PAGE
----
Celebrating the New Black Vanguard of Fashion Photographers

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Ruth Ossai, London, 2017© Ruth Ossai. From The New Black Vanguard (Aperture, 2019)

“I wanted to make a book about this generation of global photographers who are black and who bring their blackness to photography in a myriad of ways,” says Antwaun Sargent of his essential upcoming book The New Black Vanguard

“There is no question that representation is central to power. The real struggle is over the power to control images,” Thelma Golden, director and chief curator of the Studio Museum in Harlem, said in 1994. This quote is the epigraph to upcoming book The New Black Vanguard: Photography Between Art and Fashion, which celebrates the work of 15 contemporary black fashion photographers, including Campbell Addy, Nadine Ijewere, Daniel ObasiRuth OssaiStephen Tayo and AnOther Magazine contributor Tyler Mitchell.

“The idea really is a few years in the making,” says the book’s author, Antwaun Sargent, an art critic and a writer who has contributed to the New York Times and the New Yorker, among others. “I’ve been watching these photographers – both from up close and from afar – reimagine our notions of what a photograph can be in the space of art and fashion.” he tells AnOther. “Once I was offered the opportunity, I knew instantly that I wanted to make a book about this generation of global photographers who are black and who bring their blackness to photography in a myriad of ways. They are artists who are challenging our conceptions of race and gender, beauty and being.”

The New Black Vanguard opens with an essay by Sargent that traces the history of black photography from its advent in the 1840s to the present day. “For so long the black body and the black subject have been delivered and disseminated through a white gaze,” he writes. “The construction of negative stereotypes and the invention of racist caricature prop up Western society through images. All of this is being re-examined by these photographers. And many of them are just creating the images that they want to see, which are often inspired by their communities.” The book, Sargent stresses, doesn’t offer a monolithic perspective on the black body and the black subject, but rather diverse representations of blackness from all over the world.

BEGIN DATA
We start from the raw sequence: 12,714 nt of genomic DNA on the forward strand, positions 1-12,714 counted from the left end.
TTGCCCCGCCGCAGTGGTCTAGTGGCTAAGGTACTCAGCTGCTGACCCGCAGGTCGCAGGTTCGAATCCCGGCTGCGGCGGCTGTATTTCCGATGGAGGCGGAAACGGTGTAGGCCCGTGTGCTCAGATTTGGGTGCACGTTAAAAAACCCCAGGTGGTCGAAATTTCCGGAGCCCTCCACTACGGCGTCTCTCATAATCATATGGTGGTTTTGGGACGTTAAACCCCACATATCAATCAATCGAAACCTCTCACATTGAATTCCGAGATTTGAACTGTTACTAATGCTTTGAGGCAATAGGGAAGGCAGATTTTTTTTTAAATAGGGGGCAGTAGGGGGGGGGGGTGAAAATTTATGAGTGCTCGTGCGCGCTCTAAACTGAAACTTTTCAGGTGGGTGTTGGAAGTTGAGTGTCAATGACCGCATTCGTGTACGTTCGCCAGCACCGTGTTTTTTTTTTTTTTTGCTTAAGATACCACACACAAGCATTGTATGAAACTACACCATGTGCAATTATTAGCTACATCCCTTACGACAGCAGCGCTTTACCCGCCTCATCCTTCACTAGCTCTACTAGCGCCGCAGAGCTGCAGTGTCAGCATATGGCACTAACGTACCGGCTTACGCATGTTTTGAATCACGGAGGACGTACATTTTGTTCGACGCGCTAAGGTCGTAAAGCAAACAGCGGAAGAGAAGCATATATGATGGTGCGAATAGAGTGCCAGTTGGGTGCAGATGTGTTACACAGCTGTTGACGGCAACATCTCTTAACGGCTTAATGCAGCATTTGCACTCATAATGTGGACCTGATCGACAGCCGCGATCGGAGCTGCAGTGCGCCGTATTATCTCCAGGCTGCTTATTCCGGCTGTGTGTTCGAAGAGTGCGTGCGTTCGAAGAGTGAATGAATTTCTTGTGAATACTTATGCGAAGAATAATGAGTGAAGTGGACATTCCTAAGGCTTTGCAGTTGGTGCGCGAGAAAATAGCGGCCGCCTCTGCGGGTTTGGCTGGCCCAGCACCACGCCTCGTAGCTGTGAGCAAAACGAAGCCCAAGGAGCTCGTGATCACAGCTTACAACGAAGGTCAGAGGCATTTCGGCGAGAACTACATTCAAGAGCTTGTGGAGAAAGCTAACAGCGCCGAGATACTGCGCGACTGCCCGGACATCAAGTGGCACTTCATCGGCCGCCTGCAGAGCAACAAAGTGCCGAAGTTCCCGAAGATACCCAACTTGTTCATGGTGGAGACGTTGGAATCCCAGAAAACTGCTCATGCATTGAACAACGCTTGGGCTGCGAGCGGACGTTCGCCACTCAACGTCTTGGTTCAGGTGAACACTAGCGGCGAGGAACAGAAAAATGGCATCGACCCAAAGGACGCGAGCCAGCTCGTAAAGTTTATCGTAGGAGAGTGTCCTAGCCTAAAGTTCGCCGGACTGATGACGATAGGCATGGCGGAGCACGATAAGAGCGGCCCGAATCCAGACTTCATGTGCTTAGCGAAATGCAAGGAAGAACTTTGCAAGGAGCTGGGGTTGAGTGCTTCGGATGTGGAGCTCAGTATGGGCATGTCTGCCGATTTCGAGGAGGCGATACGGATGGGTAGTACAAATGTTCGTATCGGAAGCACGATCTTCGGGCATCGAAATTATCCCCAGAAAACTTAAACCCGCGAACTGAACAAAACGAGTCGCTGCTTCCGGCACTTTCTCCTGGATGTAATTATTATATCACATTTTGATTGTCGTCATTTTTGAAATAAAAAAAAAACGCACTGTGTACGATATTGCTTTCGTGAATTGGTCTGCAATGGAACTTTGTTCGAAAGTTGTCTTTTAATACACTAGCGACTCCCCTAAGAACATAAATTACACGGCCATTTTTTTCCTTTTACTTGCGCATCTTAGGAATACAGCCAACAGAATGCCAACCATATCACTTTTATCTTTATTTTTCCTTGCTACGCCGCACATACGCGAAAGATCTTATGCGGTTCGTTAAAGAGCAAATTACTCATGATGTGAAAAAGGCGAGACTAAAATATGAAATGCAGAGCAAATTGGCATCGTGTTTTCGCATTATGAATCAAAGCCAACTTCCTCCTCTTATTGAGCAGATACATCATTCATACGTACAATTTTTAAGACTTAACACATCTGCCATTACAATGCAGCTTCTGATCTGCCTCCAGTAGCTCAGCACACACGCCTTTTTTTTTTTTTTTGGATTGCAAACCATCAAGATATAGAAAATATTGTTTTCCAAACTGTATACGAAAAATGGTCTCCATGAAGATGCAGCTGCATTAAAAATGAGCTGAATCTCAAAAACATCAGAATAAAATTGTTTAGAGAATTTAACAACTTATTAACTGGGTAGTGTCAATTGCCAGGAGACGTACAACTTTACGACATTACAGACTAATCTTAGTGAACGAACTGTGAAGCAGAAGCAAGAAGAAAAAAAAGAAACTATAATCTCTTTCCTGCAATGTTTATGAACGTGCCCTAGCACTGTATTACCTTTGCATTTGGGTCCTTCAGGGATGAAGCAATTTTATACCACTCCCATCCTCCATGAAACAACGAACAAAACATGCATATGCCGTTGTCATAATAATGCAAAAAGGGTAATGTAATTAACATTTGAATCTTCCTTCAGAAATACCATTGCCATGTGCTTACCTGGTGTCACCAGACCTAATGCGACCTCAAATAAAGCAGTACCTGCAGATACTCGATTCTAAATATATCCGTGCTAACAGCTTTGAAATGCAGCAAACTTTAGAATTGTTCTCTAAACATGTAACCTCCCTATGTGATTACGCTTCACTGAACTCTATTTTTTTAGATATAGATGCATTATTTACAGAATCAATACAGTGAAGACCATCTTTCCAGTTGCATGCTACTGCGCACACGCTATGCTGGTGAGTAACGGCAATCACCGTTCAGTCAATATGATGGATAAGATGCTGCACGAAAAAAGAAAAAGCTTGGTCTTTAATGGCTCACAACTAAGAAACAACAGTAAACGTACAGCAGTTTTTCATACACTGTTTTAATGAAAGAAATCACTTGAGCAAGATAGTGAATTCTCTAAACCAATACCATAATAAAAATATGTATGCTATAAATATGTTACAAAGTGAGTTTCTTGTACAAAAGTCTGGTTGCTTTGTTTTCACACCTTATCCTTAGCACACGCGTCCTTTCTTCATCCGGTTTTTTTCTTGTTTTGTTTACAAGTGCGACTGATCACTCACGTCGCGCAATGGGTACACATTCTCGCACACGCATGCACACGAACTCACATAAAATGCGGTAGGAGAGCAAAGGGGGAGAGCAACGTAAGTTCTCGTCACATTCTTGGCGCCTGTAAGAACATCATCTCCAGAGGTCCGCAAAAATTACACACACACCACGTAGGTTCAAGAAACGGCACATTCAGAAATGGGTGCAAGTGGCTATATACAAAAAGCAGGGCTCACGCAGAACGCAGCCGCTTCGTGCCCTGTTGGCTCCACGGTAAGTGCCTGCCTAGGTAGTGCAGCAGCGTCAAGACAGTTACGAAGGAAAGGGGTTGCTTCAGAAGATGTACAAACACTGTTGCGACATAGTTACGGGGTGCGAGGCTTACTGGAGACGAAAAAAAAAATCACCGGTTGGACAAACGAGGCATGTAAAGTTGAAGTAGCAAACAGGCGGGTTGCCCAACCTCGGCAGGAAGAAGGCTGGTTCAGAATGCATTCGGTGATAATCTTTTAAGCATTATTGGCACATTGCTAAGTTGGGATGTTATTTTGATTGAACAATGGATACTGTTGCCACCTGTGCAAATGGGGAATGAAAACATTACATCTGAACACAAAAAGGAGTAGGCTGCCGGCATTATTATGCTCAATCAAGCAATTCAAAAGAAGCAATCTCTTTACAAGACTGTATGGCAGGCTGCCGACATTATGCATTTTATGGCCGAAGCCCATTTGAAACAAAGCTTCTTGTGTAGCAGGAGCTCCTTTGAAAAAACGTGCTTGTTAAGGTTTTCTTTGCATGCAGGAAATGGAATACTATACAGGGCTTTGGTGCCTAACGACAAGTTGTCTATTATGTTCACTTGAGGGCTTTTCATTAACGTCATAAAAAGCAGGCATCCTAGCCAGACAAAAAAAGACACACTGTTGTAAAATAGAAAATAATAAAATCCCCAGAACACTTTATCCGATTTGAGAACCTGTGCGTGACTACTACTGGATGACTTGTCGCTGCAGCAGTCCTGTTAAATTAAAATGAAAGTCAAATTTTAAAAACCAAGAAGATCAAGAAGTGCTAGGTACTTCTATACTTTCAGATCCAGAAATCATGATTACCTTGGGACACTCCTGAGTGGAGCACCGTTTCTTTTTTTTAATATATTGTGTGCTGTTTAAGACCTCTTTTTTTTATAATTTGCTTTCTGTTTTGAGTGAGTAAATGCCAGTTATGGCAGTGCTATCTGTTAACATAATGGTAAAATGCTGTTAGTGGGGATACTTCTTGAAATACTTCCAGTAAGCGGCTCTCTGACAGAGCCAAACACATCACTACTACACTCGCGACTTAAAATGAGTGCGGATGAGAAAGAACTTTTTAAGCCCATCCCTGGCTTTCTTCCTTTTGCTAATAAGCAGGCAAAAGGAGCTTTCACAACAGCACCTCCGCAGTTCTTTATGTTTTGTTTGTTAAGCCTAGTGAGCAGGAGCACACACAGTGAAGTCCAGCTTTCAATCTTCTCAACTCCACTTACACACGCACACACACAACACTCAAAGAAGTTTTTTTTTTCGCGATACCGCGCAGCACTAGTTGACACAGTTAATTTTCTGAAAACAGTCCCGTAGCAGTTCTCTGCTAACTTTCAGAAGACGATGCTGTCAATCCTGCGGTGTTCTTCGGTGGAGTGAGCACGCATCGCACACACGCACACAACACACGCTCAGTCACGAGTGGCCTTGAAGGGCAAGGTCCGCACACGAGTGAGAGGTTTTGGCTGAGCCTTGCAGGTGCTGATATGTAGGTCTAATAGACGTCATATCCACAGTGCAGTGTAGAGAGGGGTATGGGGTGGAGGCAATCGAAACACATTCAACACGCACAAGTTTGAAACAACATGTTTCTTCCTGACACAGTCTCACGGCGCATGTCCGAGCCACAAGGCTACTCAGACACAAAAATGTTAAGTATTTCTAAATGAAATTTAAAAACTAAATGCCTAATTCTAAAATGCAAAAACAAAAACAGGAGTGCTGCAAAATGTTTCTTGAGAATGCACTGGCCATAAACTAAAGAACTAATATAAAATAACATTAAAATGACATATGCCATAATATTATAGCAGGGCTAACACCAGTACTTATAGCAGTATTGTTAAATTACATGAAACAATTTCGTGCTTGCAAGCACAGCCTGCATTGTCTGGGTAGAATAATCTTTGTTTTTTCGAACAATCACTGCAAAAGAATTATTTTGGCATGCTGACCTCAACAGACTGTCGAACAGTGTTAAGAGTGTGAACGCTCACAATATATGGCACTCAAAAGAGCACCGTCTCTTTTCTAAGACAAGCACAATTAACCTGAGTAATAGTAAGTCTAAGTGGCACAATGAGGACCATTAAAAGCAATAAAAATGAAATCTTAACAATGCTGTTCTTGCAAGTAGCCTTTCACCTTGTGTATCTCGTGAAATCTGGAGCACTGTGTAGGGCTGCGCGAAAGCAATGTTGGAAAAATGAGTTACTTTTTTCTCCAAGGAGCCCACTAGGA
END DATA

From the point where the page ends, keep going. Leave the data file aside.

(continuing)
“The book features actual dialogues between these young photographers and older artists,” says Sargent. “Tyler Mitchell and Deborah Willis, for example, are in dialogue about Mitchell’s photo practice and how it developed while he was at NYU. Shaniqwa Jarvis and Renell Medrano talk about what it means to be a black female photographer.” That half of the artists in The New Black Vanguard are women is both refreshing and necessary. Only a small fraction of photographers who work on high-profile shoots, like magazine covers, are women – and of these, an even smaller fraction are women of colour.

The New Black Vanguard, which will be published by Aperture in October, is also the starting point for the photography foundation’s upcoming exhibition of the same name. As the book only includes work by 15 photographers, Sargent wanted to create a space where more black voices could be heard. Rhea Dillon, for example, will be screening her tender but powerful films at Aperture Gallery in New York next month. “I want to make sure that these artists are being recognised as their careers are taking off and that their contribution to photography is noticed while they are alive,” Sargent says. “Our understanding of photography is transforming thanks to these artists.”

Returning to The New Black Vanguard’s epigraph, visibility is not to be underestimated; it plays a necessary role in overthrowing the white supremacist structures that uphold Western society. “If we see someone do something in their truth, it might just encourage the rest of us to do the same,” Sargent says. “These photographs are testament to Thelma Golden’s notion that representation is absolutely central to power.”

The New Black Vanguard: Photography Between Art and Fashion by Antwaun Sargent is published by Aperture on October 15, 2019. 

The exhibition of the same name is at Aperture Gallery, New York, from October 24, 2019 – January 18, 2020.